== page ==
Palaces have this ability to make you go gaga at their grandeur. At least thats what the dictionary definition of a palace is supposed to do. But not all palaces are created the same (makes sense). Theres elegant palaces for the rich like Tureholm Slottet in southern Sweden,
Tureholm Palace, Trosa
And then there’s royal palaces like the Kungliga Slottet.
Coming from Singapore, with our small Presidential Palace (the Istana), the wide curved walls of the Kungliga Slottet was an eye opener when I first arrived.
Hundreds of rooms, housed in a massive orangey-beige baroque styled building, an open quadrangle that allows spectators to get close to the action during the changing of the guard parades and open to the public everyday. In Singapore, the Istana is open only on public holidays and the building is certainly not as grand. Perhaps all that was missing to make this a fairytale style palace was a garden and vast expenses of green. The green used to come come from Kungstradgården and Djurgården, both royal gardens and parks.
Not everyone shares the same enthusiasm. A year after my arrival and now that I am the one giving tours, my first encounter was with a tour group that wasn’t too impressed with the palace. “Doesnt look that grand,” was what she said to me. I smiled back awkwardly then, not knowing how to reply (I changed the topic and ushered the group to Stortorget instead). With hindsight, I would have responded a lot differently. But hindsight is 20/20.
When compared to the vast expense that leads to the Palace of Versailes or Buckingham Palace, Sweden’s Kungliga Slottet doesn’t look that impressive.
Located at the edge of the small island of Gamla Stan and with no broad roads building up to it, (quite the opposite, it is small, tight narrow roads that build up to the palace) there isn’t a sense of grandness when you reach the royal palace. And this is the official residence of the royal family in Sweden!
There is only one path that opens up to a more majestic looking palace. The wide bridge guarded on both ends with lions, proceeding down from the city district to the old town of Stockholm leads up to the Baroque royal palace.
The Kungliga Slott of today was completed in 1760 in the Baroque style, although the site it self used to house a citadel called the Tre Kronor in the 13th Century.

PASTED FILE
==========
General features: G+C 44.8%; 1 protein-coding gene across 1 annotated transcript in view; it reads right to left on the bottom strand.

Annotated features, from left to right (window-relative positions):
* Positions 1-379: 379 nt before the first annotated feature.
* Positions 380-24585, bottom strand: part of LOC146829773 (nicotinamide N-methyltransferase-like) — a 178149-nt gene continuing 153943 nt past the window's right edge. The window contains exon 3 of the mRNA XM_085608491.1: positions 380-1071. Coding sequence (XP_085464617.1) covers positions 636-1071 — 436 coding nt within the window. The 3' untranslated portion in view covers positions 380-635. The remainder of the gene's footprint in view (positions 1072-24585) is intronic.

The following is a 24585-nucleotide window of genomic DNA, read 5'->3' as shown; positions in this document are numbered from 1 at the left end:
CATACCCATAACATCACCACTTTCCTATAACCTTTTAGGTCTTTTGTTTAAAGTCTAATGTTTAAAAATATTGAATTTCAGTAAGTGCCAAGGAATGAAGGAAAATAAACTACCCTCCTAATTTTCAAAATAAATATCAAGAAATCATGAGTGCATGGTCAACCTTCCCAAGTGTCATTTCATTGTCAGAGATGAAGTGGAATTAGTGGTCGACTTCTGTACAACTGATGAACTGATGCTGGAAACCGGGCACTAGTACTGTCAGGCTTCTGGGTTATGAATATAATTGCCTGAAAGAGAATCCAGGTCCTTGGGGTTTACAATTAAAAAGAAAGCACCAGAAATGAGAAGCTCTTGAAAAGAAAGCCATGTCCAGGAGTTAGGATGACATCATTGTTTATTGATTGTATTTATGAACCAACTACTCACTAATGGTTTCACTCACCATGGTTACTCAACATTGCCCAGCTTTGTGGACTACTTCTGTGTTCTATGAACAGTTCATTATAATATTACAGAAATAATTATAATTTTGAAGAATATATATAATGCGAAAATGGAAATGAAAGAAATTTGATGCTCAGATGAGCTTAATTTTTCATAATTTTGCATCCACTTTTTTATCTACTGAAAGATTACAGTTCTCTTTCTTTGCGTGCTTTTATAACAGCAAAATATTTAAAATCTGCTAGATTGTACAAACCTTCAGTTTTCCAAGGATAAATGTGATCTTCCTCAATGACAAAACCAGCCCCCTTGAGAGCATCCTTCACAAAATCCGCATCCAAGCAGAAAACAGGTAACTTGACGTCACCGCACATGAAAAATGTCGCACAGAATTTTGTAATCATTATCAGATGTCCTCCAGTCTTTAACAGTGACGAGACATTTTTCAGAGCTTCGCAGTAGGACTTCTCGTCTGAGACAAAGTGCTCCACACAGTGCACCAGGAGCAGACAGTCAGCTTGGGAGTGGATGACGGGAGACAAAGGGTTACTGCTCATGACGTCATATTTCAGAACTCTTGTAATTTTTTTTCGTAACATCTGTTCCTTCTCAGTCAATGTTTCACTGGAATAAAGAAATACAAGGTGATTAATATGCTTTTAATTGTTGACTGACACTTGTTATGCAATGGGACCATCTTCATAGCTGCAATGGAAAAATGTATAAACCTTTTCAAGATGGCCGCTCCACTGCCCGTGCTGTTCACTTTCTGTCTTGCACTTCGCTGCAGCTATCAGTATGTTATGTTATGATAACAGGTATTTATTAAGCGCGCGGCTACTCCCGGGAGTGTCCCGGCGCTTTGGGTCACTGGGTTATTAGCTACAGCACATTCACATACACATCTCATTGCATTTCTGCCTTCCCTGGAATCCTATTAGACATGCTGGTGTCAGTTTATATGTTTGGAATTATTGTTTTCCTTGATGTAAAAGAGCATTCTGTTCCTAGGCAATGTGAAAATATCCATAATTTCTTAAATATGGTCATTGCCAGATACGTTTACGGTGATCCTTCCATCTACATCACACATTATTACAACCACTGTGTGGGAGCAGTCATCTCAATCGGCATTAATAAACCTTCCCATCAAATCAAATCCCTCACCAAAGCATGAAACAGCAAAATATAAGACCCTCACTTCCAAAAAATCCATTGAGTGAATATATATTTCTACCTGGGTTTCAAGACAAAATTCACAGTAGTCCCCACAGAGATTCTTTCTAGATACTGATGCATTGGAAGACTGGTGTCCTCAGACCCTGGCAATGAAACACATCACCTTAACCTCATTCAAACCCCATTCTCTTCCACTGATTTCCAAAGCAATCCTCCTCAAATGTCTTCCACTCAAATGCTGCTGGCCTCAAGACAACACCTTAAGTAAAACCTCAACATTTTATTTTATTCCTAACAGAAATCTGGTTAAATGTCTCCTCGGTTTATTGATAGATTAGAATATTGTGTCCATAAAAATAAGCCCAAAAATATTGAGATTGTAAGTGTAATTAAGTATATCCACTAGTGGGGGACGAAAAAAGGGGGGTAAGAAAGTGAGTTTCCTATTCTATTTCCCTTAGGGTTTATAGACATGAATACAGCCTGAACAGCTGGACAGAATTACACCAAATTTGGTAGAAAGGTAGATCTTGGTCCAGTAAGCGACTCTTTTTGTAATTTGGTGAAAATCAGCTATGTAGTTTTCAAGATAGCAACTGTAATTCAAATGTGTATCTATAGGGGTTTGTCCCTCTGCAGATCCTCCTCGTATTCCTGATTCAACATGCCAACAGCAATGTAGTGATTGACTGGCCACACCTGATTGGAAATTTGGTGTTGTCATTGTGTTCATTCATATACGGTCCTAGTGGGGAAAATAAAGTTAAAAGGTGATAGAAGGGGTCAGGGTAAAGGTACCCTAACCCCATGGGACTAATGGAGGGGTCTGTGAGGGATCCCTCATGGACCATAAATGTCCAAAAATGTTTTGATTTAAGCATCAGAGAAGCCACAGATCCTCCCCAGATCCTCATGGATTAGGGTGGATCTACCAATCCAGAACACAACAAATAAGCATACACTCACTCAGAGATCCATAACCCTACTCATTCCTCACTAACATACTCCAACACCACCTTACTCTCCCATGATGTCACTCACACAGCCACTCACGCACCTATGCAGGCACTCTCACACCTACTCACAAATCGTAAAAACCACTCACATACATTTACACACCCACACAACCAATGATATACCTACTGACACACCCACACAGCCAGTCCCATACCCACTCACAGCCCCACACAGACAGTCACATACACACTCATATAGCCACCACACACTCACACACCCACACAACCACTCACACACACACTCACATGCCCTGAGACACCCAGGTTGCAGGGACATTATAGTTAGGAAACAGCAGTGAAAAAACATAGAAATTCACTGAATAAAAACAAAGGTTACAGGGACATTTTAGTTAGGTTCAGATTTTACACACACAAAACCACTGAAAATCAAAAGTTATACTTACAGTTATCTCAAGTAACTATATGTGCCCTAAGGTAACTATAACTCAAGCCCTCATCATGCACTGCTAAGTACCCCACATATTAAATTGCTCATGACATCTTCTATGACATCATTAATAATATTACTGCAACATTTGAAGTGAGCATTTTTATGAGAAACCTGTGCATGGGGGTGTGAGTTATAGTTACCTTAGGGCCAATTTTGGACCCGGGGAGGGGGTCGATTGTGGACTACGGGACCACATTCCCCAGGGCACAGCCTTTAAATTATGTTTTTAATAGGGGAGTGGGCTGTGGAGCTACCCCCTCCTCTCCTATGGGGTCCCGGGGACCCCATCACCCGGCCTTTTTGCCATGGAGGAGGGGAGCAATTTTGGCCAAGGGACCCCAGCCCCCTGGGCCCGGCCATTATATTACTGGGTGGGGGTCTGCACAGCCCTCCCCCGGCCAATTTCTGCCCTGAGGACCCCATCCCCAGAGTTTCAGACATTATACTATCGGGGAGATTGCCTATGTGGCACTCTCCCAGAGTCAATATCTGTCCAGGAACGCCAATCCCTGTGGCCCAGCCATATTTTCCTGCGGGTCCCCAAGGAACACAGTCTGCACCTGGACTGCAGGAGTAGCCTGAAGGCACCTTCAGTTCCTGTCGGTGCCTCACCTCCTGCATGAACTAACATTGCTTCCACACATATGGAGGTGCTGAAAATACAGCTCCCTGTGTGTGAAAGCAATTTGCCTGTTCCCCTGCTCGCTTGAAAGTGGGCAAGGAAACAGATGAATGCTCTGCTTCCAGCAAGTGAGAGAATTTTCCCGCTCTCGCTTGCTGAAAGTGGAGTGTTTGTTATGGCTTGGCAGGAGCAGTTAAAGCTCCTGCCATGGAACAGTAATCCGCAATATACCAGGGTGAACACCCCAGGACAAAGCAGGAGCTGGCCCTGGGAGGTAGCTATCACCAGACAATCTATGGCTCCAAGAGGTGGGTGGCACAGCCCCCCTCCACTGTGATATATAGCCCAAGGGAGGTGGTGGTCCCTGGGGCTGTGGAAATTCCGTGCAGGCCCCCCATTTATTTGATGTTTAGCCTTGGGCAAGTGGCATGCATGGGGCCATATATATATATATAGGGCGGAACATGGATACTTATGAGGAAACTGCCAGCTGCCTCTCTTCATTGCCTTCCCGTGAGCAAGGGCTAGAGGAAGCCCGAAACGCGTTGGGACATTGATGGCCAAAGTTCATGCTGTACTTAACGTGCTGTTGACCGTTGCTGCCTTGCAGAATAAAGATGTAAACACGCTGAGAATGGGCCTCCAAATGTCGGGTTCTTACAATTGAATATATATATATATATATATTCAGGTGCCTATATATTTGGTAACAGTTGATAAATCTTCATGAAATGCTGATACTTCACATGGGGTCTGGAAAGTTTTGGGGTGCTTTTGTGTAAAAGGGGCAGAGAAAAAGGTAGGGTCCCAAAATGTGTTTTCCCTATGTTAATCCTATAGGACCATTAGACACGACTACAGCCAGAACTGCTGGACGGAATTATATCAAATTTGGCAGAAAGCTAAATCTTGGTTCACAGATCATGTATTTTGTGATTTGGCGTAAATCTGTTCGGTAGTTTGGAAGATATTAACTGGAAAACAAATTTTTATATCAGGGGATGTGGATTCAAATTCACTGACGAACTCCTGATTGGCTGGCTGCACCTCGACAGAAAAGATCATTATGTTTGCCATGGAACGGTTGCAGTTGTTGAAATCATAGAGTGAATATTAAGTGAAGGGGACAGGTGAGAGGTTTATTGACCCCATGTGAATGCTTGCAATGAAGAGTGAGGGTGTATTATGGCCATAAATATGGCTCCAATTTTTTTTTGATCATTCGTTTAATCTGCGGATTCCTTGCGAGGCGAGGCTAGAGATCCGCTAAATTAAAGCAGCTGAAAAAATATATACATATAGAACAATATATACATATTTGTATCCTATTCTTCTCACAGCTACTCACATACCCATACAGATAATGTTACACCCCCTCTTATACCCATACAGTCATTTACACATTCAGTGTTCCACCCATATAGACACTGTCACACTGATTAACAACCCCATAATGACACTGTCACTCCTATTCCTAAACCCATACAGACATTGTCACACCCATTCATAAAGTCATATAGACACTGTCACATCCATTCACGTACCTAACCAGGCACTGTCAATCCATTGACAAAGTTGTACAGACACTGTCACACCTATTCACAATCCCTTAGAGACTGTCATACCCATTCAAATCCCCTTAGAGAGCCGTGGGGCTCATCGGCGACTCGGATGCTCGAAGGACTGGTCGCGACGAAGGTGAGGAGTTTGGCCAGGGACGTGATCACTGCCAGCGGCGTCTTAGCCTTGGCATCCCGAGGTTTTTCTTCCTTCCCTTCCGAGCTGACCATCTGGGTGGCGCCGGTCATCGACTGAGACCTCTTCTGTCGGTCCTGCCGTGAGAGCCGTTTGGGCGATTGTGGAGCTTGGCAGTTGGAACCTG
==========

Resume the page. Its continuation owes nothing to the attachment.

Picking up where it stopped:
A picture of the Tre Kronor castle by Govert Dircksz Camphuysen in 1661 (Source)
The old Tre Kronor castle was an old Renaissance style castle and was due for an upgrade. After 300 years of use, a call was made by the then Queen Christina in 1651 for architectural designs to upgrade the palace. Plans were drawn up but no new construction took place until the father and son team Nicholas Tessin the Elder (and Younger) took over as Chief architects of the city. The original plan was to have the external facade facing the city remodelled into a baroque style while leaving the original renaissance style Tre Kronor castle. This was to be the architecturally confused monstrosity.
Tre Kronor Castle with Baroque Facade (Source)
But then in 1697 a fire raised the whole palace to the ground except the sturdy and new northern wall. The source of the fire was traced suspiciously close to the workshop of Nicholas Tessin the Younger.
After a fire, the ruling Queen dowager ruled that a new palace be built on the site, and Nicholas Tessin the Younger was appointed the chief architect. Nicholas Tessin the Younger had a new plan drawn up with a year and instructed that the old damaged parts of the palace be completely removed. The new castle came at a difficult time in Sweden’s history. The Swedish empire was caught up in the Thirty Year War as well as the Northern War and the nations coffers were emptied to fund the fighting of external wars. Construction was completed halted in 1709 and remained in the semi-completed state for 18 years when funds were released in 1727.
The original plans were even grander, with many statues and sculptures that were not put up, but the palace is still grand.
On the square where a statue of King Charles XI was not put up is now the space for the daily change of guard parade, one that for a palace is extremely close up.
Accessibility and openness are to me the buzzwords of this royal palace. Perhaps its the sense of acessibility that causes the royal palace to lose its grandeur, but would it make sense in any otherway in one of the most egalitarian and equal country on earth? Its fitting perhaps, the the palace is so accessible in a country of Jantelagen. Accessibility also makes for a royal event with the grandeur not of inanimate objects, but of human presence.
It may not have the material majesty of larger palaces, but it’s accessibility gives it its true majesty.
ON THE MAP